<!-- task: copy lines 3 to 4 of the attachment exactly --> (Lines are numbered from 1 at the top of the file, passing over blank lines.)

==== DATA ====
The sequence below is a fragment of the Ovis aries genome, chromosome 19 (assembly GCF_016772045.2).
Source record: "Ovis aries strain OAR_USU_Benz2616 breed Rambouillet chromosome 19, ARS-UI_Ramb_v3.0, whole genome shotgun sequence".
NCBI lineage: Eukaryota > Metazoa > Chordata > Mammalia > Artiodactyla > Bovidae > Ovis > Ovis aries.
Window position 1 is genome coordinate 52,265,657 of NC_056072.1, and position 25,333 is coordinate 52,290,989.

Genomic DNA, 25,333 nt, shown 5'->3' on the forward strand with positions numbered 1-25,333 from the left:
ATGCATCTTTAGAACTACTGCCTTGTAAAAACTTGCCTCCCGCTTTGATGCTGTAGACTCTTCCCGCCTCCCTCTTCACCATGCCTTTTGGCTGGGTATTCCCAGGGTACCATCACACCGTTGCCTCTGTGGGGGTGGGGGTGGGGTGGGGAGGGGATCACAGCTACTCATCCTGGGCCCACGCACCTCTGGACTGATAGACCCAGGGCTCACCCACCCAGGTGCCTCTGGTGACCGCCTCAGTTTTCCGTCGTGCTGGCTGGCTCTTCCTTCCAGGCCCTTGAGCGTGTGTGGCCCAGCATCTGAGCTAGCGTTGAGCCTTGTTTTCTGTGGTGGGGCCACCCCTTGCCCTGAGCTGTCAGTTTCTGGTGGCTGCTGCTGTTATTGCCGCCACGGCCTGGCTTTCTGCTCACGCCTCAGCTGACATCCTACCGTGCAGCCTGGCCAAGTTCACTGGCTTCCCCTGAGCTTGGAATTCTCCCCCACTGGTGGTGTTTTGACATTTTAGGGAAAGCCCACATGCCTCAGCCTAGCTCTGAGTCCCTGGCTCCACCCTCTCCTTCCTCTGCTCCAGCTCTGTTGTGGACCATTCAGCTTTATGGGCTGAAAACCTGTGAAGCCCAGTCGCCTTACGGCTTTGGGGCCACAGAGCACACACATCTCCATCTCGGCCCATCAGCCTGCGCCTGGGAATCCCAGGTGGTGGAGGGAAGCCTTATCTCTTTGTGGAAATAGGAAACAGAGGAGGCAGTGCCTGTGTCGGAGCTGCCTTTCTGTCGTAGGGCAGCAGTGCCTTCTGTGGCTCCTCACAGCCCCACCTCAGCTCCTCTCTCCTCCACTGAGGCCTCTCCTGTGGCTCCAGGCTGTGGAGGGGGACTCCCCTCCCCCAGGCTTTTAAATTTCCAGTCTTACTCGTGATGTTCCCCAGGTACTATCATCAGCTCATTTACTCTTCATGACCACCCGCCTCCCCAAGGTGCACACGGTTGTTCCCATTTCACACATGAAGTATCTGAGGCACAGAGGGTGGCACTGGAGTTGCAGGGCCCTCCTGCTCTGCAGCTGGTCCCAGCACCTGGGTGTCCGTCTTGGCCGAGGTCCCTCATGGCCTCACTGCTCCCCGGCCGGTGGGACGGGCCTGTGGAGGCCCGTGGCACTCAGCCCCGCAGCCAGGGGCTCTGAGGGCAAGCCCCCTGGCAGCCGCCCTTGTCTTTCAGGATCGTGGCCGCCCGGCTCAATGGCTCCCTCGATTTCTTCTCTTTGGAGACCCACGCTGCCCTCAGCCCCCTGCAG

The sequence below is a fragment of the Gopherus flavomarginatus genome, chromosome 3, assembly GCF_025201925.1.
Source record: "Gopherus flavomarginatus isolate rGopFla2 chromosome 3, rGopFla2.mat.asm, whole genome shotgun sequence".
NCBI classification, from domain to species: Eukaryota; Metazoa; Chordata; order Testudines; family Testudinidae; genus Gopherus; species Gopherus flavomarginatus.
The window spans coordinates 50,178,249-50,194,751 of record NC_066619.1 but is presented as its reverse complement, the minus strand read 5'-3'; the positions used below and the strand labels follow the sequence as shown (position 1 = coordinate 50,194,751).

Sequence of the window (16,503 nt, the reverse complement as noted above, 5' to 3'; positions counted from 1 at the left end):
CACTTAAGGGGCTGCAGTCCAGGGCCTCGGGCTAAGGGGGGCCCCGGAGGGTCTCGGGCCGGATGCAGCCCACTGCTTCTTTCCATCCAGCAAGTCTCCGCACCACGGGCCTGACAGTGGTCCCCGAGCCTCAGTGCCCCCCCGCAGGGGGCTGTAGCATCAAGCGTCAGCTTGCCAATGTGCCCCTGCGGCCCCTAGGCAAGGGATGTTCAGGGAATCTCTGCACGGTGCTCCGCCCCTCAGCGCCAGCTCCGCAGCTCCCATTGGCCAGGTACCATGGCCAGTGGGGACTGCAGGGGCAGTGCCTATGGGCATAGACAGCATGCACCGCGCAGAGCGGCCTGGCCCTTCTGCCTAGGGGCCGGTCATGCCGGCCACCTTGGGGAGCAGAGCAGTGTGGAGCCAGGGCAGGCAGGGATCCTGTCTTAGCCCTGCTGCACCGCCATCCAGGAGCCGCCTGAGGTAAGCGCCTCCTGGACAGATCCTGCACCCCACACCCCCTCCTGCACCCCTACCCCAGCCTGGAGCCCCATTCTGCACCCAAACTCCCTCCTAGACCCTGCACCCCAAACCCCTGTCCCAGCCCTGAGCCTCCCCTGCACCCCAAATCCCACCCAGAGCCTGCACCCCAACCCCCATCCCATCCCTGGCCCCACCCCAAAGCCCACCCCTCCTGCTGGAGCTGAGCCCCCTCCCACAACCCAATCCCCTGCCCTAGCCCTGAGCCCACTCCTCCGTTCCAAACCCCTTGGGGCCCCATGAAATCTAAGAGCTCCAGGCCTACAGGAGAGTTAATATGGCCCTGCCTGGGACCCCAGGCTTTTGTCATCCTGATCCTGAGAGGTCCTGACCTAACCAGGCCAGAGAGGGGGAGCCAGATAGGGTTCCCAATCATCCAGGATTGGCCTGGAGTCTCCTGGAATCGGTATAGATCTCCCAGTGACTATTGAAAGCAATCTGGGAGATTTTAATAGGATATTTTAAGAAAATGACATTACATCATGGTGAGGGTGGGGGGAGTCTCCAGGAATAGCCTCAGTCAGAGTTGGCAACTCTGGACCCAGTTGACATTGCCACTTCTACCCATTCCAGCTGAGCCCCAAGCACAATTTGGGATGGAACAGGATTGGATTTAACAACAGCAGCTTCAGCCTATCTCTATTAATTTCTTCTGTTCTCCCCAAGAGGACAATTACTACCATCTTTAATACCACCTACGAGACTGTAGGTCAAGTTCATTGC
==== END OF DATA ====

NCBI lineage: Eukaryota > Metazoa > Chordata > Mammalia > Artiodactyla > Bovidae > Ovis > Ovis aries.
Window position 1 is genome coordinate 52,265,657 of NC_056072.1, and position 25,333 is coordinate 52,290,989.